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How do we make urgent decisions when dealing with behaviours?

I was reading an article on how firefighters made decisions in time limited situations and it struck me as being very similar to how people make quick decisions when dealing with inappropriate behaviour. The two main influences were 1) did the person had past experience to similar issues and 2) did they recognised the current situation to being similar to others they had experienced (Flin, 1996). From this they were able to make decisions based on past experiences. But what about if they did not have experience to guide them?
Klein (1998) interviewed senior firefighters about how they made decisions and came up with the naturalistic decision making (NDM) theory. As you would expect the level of experience has a great deal to do with the way we make decisions. If we have experience we call on our memory of past events and use this to help us decide. But if we do not have experience we tend to use procedures and processes we have been taught (Flin, 1996; Wyatt, 2003).

For example, Wyatt (2003) discusses how experienced paramedics will tended to be able to focus in on the most important issue while newer paramedics will follow the procedural steps they have been taught. So to extend on that, new teachers, social workers etc will follow the procedures they where taught in college, new police officers what the guidelines or rule book says and new parents what nurses and other practitioners tell them they should do. They follow rules of thumb because they are unsure of what else they can do.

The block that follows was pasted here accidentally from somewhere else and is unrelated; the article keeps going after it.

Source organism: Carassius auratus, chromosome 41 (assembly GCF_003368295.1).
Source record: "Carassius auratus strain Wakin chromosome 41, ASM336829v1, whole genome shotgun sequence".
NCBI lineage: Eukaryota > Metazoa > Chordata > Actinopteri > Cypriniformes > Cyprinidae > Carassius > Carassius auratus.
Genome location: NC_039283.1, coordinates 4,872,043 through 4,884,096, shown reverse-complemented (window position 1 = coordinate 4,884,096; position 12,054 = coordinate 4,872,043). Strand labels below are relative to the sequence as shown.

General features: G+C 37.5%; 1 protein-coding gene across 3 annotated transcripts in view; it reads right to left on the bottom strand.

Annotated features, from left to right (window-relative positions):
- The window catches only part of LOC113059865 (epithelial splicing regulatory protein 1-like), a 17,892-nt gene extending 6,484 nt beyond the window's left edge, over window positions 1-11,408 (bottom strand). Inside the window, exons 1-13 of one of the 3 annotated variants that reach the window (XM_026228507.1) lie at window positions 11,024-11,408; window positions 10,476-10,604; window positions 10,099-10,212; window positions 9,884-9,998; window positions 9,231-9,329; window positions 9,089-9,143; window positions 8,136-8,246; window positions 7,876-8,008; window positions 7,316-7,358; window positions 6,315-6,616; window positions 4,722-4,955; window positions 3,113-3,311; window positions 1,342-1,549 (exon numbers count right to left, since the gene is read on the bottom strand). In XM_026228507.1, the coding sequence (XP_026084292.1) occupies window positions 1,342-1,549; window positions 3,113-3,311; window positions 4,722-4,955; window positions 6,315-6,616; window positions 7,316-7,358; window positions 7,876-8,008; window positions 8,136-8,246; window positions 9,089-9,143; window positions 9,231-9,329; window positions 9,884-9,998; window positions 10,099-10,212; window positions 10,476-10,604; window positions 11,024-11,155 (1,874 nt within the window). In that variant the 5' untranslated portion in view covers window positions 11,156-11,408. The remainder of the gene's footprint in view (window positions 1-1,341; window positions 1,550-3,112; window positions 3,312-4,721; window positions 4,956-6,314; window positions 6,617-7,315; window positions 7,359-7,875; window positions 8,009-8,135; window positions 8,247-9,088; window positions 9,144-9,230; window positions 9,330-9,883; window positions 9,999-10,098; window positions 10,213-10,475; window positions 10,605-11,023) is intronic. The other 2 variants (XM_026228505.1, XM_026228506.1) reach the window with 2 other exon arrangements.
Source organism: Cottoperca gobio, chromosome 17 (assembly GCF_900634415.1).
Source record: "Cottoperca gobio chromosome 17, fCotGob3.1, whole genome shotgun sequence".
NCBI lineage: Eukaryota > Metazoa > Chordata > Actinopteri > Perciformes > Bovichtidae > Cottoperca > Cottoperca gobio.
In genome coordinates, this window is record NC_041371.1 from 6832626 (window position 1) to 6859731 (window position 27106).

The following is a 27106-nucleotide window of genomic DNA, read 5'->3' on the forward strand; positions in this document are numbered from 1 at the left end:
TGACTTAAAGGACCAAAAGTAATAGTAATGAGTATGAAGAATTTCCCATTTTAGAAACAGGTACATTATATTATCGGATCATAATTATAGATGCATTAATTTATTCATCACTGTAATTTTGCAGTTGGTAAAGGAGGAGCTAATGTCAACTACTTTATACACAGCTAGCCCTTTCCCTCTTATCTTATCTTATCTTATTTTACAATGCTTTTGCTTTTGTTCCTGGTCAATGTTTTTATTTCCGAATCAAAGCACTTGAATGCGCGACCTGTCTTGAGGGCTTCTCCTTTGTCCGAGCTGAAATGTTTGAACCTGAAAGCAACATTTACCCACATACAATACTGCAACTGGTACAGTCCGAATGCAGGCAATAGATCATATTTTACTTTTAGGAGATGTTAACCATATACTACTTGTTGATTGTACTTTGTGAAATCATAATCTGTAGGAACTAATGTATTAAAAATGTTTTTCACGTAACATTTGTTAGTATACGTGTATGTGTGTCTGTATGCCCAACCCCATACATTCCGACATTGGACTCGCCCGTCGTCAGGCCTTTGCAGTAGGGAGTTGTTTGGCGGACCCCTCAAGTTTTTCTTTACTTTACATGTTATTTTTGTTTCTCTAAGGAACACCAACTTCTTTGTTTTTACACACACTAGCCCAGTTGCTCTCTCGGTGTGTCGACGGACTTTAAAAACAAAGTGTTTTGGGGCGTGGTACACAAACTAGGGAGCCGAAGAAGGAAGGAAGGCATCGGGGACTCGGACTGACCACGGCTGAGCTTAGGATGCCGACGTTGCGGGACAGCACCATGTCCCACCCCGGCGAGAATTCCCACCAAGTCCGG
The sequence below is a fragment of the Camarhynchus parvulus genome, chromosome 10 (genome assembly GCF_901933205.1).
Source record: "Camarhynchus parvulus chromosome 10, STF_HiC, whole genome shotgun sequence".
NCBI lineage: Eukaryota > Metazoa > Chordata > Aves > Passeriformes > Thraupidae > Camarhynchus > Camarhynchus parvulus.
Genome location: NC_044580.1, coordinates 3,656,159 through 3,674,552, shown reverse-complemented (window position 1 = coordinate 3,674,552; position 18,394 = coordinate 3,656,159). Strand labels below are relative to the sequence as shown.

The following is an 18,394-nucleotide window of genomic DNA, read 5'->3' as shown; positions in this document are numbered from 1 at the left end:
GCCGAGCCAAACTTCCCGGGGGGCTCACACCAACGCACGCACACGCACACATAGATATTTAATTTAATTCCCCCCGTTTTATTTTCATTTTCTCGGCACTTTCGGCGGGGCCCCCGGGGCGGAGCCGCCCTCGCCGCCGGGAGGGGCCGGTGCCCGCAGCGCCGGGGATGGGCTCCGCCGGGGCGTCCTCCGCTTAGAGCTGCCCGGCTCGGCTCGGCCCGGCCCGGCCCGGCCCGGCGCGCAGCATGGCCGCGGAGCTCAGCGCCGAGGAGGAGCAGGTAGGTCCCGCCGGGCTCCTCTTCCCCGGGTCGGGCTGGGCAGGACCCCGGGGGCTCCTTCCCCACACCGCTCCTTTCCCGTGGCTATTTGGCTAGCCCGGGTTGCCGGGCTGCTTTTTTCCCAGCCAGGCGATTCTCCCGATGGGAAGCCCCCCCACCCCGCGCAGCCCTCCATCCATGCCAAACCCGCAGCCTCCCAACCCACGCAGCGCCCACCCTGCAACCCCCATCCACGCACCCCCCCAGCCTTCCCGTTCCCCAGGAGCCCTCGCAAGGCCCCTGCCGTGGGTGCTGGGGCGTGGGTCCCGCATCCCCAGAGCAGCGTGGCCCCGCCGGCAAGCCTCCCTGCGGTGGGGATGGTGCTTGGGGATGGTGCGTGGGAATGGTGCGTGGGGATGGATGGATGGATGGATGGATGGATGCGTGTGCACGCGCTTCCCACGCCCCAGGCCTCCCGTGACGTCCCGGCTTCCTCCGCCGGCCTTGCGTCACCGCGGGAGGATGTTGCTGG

Once the teacher, social worker, paramedic or parent gains experience they tend to begin to recongise situations from what has happened in the past. They then begin to use responses and decisions based on what they did in the past if they feel that it was successful. So when under pressure to make a decision, if they think this is like a situation they can remember, then they will choose a response that they used in the past.

This has 4 implication for us when thinking about how to deal with inappropriate behaviour:

1) is that we need to give inexperienced people some type of framework to base decisions on until they build up their experience. That was why I developed the BECOME six steps, to help guide the inexperienced - see my webpage on what the 6 steps are

2) if someone has lots of experience they will take short cuts and not use a framework. They rely more on their past experience.

3) that even though people have had a lot of experience they will still come across situations that they have never experienced and need to think of a novel solution. This might be based on a combination or elements of responses that have worked in the past. The BECOME six steps can help them think about how to create that solution.

4) that experienced people will get into the habit of responding to similar issues in the same way all the time. That same way might not work for everyone that they need to respond too. Remember that human responses are extremely varied and what works for most may not work for some. Which means that at times you will need to come up with another type of response or solution and you are now in a situation like in point three above.

So, if your inexperienced you need some type of framework to base your decisions on and if your experienced it is good to have a framework to help you make decisions in novel situations or when your usual response does not work. BECOME is that framework that can help you with your decision making when dealing with inappropriate behaviour.


Flin, R. (1996). Command decision making. In Sitting in the hot seat (chap. 5, pp. 140-184). London: Wiley & Sons.
Klein, G. (1998). Sources of power: How people make decisions. Cambridge, Mass: MIT Press.
Wyatt, A. (2003). Paramedic practice-knowledge invested in action. Journal of Emergency Primary Health Care, 1(3-4). (See introduction)
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